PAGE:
## 72.6 Syntomic topology

In this section we discuss the notion of a syntomic covering of algebraic spaces, and we define the big syntomic site of an algebraic space. Please compare with Topologies, Section 34.6.

Definition 72.6.1. Let $S$ be a scheme, and let $X$ be an algebraic space over $S$. A *syntomic covering of $X$* is a family of morphisms $\{ f_ i : X_ i \to X\} _{i \in I}$ of algebraic spaces over $S$ such that each $f_ i$ is syntomic and such that

\[ |X| = \bigcup \nolimits _{i \in I} |f_ i|(|X_ i|), \]

i.e., the morphisms are jointly surjective.

This is exactly the same as Topologies, Definition 34.6.1. In particular, if $X$ and all the $X_ i$ are schemes, then we recover the usual notion of a syntomic covering of schemes.

Lemma 72.6.2. Any smooth covering is a syntomic covering, and a fortiori, any étale or Zariski covering is a syntomic covering.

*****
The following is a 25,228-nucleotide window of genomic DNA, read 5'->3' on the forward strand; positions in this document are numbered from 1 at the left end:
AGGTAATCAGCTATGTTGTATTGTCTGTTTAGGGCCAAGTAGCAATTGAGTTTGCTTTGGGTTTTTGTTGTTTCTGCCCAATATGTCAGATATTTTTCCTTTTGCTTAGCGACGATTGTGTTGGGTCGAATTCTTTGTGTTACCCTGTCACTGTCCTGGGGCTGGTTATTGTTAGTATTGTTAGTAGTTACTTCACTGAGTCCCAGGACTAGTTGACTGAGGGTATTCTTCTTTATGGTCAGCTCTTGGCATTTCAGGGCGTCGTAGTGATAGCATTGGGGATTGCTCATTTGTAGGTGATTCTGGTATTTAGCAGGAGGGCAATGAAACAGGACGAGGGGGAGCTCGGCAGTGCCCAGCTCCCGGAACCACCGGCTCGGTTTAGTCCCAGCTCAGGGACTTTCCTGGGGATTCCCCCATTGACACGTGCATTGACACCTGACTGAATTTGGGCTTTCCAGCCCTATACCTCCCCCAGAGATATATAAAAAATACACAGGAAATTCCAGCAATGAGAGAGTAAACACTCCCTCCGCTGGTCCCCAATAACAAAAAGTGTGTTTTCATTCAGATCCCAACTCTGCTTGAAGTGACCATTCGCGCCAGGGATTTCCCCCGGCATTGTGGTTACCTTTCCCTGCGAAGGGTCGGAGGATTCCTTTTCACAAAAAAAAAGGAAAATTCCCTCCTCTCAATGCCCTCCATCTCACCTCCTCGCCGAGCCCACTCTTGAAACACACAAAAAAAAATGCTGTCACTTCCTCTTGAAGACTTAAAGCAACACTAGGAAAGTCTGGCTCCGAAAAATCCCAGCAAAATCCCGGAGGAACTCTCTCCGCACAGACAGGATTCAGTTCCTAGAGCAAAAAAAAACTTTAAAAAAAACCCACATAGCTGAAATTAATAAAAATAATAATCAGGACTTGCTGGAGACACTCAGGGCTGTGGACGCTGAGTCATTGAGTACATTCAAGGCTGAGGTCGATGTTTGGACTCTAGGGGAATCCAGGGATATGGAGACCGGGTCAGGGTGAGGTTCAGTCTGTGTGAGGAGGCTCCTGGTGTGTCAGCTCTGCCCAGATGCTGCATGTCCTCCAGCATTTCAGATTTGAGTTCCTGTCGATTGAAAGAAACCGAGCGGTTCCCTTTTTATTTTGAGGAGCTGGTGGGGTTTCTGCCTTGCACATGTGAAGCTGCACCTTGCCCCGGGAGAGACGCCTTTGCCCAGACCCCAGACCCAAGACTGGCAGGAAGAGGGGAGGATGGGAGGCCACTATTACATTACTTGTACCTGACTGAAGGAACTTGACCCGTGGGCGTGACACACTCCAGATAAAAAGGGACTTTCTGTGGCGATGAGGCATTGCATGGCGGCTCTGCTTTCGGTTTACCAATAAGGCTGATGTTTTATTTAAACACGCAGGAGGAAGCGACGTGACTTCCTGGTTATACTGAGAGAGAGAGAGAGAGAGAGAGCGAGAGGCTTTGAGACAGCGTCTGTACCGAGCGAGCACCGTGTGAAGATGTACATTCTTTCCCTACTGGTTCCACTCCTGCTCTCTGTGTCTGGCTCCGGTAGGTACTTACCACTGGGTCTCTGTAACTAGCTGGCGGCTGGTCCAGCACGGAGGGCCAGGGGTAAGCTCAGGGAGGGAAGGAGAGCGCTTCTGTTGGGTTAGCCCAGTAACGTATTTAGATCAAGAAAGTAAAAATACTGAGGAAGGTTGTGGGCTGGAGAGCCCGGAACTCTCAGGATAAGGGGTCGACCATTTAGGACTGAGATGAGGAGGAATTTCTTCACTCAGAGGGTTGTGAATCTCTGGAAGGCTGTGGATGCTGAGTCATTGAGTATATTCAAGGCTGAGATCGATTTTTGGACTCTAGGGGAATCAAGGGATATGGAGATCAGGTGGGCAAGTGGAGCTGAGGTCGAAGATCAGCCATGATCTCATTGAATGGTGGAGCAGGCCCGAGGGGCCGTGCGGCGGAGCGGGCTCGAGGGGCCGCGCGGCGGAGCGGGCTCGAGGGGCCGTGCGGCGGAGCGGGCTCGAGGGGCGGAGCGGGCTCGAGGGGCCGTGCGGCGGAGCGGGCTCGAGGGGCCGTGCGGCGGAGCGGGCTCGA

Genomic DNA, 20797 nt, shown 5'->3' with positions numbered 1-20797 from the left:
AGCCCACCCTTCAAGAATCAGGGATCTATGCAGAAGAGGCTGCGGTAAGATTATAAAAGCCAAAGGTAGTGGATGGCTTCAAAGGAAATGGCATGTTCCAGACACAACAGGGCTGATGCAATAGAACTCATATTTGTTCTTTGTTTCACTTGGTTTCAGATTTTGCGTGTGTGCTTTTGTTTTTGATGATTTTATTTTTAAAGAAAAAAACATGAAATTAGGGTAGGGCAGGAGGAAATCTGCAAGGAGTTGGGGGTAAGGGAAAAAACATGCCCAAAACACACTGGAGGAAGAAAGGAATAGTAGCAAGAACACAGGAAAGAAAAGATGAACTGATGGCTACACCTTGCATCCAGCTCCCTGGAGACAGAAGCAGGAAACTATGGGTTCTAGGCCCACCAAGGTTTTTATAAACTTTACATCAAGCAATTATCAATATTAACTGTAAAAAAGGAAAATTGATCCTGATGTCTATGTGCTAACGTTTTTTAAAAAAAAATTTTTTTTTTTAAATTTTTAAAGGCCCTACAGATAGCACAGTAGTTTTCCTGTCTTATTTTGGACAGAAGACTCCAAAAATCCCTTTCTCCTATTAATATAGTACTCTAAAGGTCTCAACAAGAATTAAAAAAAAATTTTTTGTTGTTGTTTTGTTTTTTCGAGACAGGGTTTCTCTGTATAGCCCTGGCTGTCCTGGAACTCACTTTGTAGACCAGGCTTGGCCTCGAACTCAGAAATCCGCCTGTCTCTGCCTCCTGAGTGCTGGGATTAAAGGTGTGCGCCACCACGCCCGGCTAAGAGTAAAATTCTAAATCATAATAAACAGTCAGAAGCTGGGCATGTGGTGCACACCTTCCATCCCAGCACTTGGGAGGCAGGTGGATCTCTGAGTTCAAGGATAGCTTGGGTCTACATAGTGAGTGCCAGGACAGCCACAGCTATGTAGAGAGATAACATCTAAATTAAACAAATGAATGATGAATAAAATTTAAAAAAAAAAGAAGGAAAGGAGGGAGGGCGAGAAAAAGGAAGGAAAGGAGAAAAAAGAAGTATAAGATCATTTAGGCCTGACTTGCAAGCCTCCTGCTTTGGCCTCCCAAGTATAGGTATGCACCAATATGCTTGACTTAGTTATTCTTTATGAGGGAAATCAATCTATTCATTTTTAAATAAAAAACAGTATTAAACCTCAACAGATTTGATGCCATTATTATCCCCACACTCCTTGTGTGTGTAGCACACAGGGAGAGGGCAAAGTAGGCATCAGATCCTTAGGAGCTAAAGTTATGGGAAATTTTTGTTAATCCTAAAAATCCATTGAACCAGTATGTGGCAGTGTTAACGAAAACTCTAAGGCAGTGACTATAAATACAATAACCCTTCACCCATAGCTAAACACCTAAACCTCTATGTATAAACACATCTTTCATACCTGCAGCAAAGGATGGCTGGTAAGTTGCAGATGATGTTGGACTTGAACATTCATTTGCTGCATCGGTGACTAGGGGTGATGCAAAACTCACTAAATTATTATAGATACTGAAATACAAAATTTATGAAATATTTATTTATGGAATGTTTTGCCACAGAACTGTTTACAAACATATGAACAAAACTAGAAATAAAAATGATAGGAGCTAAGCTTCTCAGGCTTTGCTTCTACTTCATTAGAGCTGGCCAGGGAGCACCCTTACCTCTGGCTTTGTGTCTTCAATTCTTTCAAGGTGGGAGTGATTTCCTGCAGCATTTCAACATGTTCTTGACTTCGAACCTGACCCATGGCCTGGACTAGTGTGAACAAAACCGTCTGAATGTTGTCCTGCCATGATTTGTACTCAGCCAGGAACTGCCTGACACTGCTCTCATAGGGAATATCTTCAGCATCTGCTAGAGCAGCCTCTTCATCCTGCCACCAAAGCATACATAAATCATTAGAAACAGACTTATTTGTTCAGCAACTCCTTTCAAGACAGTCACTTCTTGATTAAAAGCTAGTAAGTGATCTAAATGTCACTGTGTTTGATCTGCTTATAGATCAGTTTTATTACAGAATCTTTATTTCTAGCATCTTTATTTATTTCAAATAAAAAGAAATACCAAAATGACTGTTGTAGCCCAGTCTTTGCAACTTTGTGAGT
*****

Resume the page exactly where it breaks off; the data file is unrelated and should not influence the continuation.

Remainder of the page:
**Proof.**
This is clear from the definitions and the fact that a smooth morphism is syntomic (Morphisms of Spaces, Lemma 66.37.8), and Lemma 72.5.2.
$\square$

Lemma 72.6.3. Let $S$ be a scheme. Let $X$ be an algebraic space over $S$.

If $X' \to X$ is an isomorphism then $\{ X' \to X\} $ is a syntomic covering of $X$.

If $\{ X_ i \to X\} _{i\in I}$ is a syntomic covering and for each $i$ we have a syntomic covering $\{ X_{ij} \to X_ i\} _{j\in J_ i}$, then $\{ X_{ij} \to X\} _{i \in I, j\in J_ i}$ is a syntomic covering.

If $\{ X_ i \to X\} _{i\in I}$ is a syntomic covering and $X' \to X$ is a morphism of algebraic spaces then $\{ X' \times _ X X_ i \to X'\} _{i\in I}$ is a syntomic covering.

**Proof.**
Omitted.
$\square$

To be continued...

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